Wednesday, 13 April 2011

Evaluation Assurance Levels - EAL

EAL stands for evaluation assurance level and is a certificate of security for IT products measured against a set of common security criteria. The main source of information on EAL levels is the common criteria portal where you can find details of approved products and information on the criteria used for the EAL certifications.

Who uses it?


Your average network bod may not come across EAL very often. It tends to crop up in areas that are regulated by government bodies such as CESG who will often require EAL4 certified products for certain secure environments. However you don't just buy EAL4 kit and be government approved, it fits into a much larger security framework such as ISO27k dealing with everything from who gets into the building to how you manage changes to IT systems.

How does a product get EAL certified?


It is assessed against a set of common criteria by an approved agency. The developer of the system produces a security target (ST) document containing a list of features to be assessed.The ST is based on the criteria here. The process is long and expensive, according to wikipedia vendors were spending $1 - $2.5million to gain EAL4 certification in the 1990s.


What do you get when EAL certified?


Certified products are listed on the common criteria portal along with the rating granted, the ST it was assessed against and the assessment report. e.g. here (PDF) is the ST for the Cisco ASA as a firewall and here (PDF) is the assessment report. Interesting to note that the EAL4 VPN certificate was issued separately, so an ASA acting as both firewall and VPN endpoint is not a valid EAL4 solution, strictly speaking you would need two in series performing each task.

So what does it mean in to a network engineer?


Probably not a lot, it's a policy requirement for many places but the assessment is only against the device, not against the specific implementation of it. You could deploy an EAL4 firewall with a policy of "permit any any" and it's still an EAL4 device! At that point the other security mechanisms should have stopped you from putting it on the network.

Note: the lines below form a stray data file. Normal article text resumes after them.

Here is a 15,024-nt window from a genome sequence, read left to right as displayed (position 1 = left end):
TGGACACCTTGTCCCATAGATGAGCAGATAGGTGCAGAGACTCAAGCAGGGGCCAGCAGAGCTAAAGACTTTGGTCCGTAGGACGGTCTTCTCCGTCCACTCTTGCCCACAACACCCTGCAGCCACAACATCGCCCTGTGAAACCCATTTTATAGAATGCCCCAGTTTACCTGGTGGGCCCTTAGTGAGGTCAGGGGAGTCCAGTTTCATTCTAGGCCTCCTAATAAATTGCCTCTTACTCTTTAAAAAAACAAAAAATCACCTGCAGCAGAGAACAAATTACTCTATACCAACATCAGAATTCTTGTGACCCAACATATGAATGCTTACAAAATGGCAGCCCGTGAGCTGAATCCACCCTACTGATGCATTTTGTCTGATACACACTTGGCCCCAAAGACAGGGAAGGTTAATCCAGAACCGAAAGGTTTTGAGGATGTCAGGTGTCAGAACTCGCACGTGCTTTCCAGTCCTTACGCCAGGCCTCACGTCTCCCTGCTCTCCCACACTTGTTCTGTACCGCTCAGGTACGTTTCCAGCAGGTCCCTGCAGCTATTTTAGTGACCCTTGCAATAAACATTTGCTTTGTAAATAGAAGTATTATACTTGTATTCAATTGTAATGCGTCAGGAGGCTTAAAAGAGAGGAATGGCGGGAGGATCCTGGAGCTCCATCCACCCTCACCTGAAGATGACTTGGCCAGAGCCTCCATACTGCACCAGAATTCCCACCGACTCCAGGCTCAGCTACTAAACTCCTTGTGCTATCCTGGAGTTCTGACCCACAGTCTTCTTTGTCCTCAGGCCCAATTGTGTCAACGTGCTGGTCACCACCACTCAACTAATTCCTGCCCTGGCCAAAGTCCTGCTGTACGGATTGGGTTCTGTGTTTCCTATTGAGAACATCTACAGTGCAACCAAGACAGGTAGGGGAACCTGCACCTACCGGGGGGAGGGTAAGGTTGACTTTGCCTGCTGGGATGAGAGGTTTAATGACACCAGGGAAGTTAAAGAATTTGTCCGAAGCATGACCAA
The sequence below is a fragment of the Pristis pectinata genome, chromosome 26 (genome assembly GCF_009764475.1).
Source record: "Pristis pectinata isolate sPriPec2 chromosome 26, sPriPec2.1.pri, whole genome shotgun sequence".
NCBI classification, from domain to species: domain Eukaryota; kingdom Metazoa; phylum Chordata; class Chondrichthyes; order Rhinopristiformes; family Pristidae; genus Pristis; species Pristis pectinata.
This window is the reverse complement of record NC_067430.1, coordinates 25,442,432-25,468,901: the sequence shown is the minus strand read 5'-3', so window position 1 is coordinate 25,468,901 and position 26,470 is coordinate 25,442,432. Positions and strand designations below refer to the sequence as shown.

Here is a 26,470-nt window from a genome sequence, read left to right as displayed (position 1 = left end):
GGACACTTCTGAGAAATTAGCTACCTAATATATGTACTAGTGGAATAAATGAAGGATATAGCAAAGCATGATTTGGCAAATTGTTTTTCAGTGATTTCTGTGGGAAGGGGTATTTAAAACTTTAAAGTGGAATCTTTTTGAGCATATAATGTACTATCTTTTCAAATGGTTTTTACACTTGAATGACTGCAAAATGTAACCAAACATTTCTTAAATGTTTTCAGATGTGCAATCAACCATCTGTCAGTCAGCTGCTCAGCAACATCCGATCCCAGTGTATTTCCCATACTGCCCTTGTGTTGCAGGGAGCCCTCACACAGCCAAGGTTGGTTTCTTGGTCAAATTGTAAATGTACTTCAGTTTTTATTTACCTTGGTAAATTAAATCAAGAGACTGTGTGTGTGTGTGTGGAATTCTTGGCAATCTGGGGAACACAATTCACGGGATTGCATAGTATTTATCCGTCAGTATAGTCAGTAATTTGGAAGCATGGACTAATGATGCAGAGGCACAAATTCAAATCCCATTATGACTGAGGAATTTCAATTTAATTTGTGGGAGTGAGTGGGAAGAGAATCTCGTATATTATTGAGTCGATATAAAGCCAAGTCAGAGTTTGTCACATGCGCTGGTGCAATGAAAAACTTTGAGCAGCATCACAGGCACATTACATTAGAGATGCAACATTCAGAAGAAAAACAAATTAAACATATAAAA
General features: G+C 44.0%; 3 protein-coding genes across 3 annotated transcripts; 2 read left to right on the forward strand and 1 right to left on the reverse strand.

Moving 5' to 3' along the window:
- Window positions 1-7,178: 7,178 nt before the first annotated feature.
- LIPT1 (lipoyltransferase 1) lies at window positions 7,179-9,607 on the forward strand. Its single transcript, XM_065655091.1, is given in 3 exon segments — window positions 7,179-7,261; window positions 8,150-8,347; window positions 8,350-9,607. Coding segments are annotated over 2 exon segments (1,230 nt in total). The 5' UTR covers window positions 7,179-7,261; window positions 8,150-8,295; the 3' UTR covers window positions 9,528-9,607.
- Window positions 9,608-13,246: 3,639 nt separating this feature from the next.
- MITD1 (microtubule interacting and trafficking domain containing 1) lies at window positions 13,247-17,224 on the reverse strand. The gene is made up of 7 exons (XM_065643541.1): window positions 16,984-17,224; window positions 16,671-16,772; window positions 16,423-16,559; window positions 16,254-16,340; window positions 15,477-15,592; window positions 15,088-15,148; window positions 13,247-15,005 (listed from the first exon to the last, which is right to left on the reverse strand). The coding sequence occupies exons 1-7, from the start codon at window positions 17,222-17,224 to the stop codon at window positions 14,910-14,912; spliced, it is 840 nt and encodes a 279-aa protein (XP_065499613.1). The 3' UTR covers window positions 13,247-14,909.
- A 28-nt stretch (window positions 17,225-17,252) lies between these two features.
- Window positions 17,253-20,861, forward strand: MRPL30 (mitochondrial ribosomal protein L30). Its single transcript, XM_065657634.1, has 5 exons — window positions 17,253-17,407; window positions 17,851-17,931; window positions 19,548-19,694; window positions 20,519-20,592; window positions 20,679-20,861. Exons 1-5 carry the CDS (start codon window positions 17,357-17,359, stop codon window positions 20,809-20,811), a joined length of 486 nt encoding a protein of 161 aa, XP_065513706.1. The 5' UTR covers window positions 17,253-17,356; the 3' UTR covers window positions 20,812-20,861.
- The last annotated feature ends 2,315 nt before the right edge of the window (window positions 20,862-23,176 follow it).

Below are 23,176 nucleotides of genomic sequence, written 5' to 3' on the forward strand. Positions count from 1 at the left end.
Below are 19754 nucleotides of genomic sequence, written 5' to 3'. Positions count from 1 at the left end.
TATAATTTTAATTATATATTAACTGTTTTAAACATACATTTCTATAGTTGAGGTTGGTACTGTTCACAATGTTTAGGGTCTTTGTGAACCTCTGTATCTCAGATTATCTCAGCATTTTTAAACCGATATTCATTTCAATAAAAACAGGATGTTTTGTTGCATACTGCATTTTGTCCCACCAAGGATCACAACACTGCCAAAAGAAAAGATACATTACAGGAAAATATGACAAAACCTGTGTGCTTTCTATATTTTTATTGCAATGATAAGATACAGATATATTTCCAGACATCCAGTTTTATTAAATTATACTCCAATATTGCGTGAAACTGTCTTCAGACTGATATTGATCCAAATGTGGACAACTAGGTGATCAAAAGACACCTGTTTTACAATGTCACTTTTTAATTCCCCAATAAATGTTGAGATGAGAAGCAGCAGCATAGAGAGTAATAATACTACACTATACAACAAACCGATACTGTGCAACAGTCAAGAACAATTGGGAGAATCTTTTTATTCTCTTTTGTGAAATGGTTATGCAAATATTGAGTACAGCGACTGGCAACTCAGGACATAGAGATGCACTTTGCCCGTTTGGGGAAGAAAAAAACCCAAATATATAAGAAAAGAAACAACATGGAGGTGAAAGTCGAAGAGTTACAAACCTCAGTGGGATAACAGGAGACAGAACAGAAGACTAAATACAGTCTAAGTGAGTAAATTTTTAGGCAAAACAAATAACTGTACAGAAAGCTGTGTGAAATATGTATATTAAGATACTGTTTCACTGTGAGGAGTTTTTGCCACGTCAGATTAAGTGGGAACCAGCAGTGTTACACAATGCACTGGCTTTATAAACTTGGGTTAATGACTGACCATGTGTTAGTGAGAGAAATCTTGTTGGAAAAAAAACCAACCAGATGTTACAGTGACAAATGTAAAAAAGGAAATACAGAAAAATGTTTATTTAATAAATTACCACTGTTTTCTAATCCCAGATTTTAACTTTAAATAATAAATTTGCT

If you are involved in hardware selection for a regulated organization then you may need to use EAL4 devices in certain situations.

What is required to meet the various levels?


The EAL process is broken down to cover the following aspects of a system:
Development, documentation, life-cycle support, security target evaluation, testing, vulnerability assessment.

Each EAL level goes into slightly more detail, for example the "development" area at EAL1 requires a basic functional specification to be provided by the developer. EAL2 requires that same functional specification but expanded to include details of security inforcement. It also requires a security architecture description and a basic design. The specifics of those items are detailed here.

How long does it take to get EAL4?


It seems to vary from a very long time to aeons, certainly it's measured in years rather than months. A look on the NIAP CCEVS evaluation and evaluated list for firewalls shows a few examples:
Checkpoint R65 HFA01 on IPSO recorded as submitted Oct 2005 although R65 was released in 2007 so the process was started early during development. It passed March 2009. So that's 4 years to get certified and the product went EOL in March 2011, 2 years later.
Cisco ASA 8.3 as a VPN submitted November 2009 still not passed, predicted June 2011.